1. Have students read the piece above about Tutu's call to action. Explain that students themselves will be deciding on and planning a boycott or other action to address climate change.
2.  Divide the class into groups of three or four. Have each group define divest, and then share their definition with the rest of the class.  Divest means to "deprive or dispossess especially of property, authority, or title." Institutions that "divest" in certain types of stock are selling that stock.
 3.  Explain that the successful movement to get American companies and universities to divest from companies that did business in South Africa was an important strategy in ending apartheid there. Ask groups to make a list of the kinds of organizations that could divest from fossil fuel producers. They can visit Fossil Free to learn about organizations that have already committed to divesting.
4. Now have student groups define boycott. Have groups share their definition with the rest of the class.  To boycott means to refuse to buy, use, or participate in something as a way of protesting; to stop using the goods or services of a company, a country, etc., until changes are made. Then ask students to do some brief research to find out when boycotts have been effective in the past.
5. Refer students to the part of the reading above that is about boycotts. Have groups discuss the following question as a first step in organizing a climate-saving boycott.

a.  What exactly are you going to boycott? Be specific. You can't just say, "Boycott sports programming that is sponsored by fossil fuel companies." That's too vague and too big. What sports programming? Define your target specifically and carefully.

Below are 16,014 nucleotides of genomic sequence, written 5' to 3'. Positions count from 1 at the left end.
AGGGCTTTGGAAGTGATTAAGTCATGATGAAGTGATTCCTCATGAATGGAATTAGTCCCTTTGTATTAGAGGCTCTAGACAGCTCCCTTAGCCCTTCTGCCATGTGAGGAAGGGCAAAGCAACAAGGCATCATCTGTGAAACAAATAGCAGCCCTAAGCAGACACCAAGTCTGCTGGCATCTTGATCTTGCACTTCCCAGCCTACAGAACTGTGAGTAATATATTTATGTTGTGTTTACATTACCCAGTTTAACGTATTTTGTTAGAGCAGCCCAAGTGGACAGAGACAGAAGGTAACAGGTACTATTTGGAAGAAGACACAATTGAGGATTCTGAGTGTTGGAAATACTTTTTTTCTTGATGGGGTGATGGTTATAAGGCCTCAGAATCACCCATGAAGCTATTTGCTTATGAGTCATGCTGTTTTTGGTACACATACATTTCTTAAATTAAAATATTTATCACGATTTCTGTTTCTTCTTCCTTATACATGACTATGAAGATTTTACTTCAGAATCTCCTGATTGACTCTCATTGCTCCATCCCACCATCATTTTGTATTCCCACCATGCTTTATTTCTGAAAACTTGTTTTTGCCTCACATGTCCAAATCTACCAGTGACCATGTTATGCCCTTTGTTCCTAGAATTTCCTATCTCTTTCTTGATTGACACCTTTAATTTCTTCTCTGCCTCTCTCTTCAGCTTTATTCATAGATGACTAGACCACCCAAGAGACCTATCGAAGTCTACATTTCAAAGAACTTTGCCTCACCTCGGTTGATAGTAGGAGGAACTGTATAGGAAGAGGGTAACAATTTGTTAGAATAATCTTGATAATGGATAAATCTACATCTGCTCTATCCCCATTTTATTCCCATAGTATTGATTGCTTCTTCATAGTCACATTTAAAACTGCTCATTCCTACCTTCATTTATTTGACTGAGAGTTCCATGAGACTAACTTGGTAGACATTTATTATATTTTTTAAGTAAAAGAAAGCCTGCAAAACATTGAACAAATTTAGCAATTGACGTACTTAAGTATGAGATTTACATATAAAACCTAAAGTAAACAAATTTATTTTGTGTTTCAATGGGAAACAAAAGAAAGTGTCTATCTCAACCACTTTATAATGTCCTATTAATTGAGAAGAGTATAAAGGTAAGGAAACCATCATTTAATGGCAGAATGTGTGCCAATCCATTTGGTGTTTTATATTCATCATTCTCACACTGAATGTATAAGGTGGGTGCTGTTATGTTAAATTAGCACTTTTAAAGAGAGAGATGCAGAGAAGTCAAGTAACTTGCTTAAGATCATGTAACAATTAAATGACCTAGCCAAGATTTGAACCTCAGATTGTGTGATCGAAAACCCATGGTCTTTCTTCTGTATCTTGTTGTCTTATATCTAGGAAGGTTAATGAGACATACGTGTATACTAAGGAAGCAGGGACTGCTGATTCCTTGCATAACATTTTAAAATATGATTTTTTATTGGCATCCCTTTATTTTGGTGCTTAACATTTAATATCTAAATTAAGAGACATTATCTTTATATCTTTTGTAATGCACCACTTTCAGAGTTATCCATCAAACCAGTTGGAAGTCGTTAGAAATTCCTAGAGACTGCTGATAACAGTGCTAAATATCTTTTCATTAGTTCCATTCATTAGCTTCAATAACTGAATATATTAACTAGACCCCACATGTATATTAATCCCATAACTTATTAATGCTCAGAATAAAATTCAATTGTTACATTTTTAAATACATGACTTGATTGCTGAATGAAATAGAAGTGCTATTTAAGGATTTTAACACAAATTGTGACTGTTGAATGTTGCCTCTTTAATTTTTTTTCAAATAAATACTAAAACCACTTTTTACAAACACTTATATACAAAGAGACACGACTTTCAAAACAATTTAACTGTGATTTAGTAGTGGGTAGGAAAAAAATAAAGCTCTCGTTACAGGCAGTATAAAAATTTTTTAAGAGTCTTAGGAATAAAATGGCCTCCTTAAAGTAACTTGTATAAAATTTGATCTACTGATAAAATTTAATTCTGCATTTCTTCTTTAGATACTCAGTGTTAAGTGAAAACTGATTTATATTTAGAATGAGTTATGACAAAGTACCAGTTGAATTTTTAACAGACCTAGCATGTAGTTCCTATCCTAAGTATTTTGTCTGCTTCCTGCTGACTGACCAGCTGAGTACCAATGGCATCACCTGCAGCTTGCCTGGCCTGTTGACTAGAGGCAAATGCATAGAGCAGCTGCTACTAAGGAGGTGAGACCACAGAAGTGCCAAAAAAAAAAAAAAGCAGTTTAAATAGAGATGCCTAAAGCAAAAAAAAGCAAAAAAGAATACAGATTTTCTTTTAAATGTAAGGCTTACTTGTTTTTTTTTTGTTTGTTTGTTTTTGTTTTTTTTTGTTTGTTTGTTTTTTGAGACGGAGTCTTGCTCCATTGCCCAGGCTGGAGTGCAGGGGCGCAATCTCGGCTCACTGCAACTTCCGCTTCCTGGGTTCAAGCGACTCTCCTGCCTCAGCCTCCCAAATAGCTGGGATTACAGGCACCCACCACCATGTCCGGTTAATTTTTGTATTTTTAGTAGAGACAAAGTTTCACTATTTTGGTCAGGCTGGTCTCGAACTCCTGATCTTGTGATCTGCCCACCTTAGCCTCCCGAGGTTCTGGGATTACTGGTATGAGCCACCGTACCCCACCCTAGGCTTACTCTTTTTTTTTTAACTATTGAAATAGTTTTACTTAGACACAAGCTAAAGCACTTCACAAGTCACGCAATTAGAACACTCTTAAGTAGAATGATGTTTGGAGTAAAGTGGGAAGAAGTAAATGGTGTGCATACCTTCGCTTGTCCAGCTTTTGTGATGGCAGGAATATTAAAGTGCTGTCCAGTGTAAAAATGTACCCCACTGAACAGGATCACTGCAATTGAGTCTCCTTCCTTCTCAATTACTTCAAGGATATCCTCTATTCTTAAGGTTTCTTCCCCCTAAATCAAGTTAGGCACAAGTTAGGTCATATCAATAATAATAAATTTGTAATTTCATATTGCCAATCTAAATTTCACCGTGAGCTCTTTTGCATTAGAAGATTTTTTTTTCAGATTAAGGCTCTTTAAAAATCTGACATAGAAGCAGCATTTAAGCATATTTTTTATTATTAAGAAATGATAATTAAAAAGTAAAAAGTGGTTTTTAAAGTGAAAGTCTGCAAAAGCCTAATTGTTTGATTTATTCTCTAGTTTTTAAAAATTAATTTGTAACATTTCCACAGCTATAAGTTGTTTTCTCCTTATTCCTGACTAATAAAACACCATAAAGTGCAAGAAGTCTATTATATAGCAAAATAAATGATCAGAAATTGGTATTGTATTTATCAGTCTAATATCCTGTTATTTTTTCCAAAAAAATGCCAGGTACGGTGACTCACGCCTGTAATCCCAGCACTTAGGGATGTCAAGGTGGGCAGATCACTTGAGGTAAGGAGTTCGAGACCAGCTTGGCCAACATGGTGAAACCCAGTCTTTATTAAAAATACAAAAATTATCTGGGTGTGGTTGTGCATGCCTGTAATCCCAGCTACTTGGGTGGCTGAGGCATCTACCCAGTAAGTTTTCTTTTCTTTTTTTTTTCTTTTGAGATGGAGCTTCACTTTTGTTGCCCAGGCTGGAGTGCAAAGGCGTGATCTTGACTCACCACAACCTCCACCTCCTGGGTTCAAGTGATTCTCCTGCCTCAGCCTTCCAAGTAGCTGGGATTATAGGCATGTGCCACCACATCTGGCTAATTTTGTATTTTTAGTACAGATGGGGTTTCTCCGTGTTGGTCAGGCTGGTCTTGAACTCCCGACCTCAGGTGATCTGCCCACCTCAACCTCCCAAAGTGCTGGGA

Once groups have answered this question, have each group select a spokesperson. Bring together  the whole class and ask each spokespersoon to report their group's ideas.  Then facilitate a discussion to help students decide on a common boycott target. Consider using a Circles technique to allow all the students to say what they think about the different ideas. 
Then have the small groups reconvene and work on the next steps. After each step, have the groups choose different spokespeople to share their thinking, and help the class decide on the best way to go forward. Then move on to the next step.

b.  Who do you want to get to join your boycott effort? Start small and local, maybe organizing your class, then your school, and you can expand from there.

c.  What will you communicate to those you want to join the boycott to persuade them that the boycott is valuable?

d.  What is a realistic timeframe for your actions? How many people and groups do you aim to sign up for the boycott by what date? Once you know, make decisions about who will contact which individuals and groups to get them to sign on.

e.  How will you track your efforts? Look here for an example of tracking on a map, and here for an example of tracking in a list.

f.  Get publicity for your boycott. If you get everyone in your class to agree to boycott a specific product, for example, send a notice to the local news outlets telling them. If you get everyone in three classes to participate, share that with the news media.

6. Support students in following through on their plan.
7.  The boycott can go on indefinitely, but choose a time for students to debrief and share what they have learned about boycotts, about organizing political actions, and about how best to work toward change.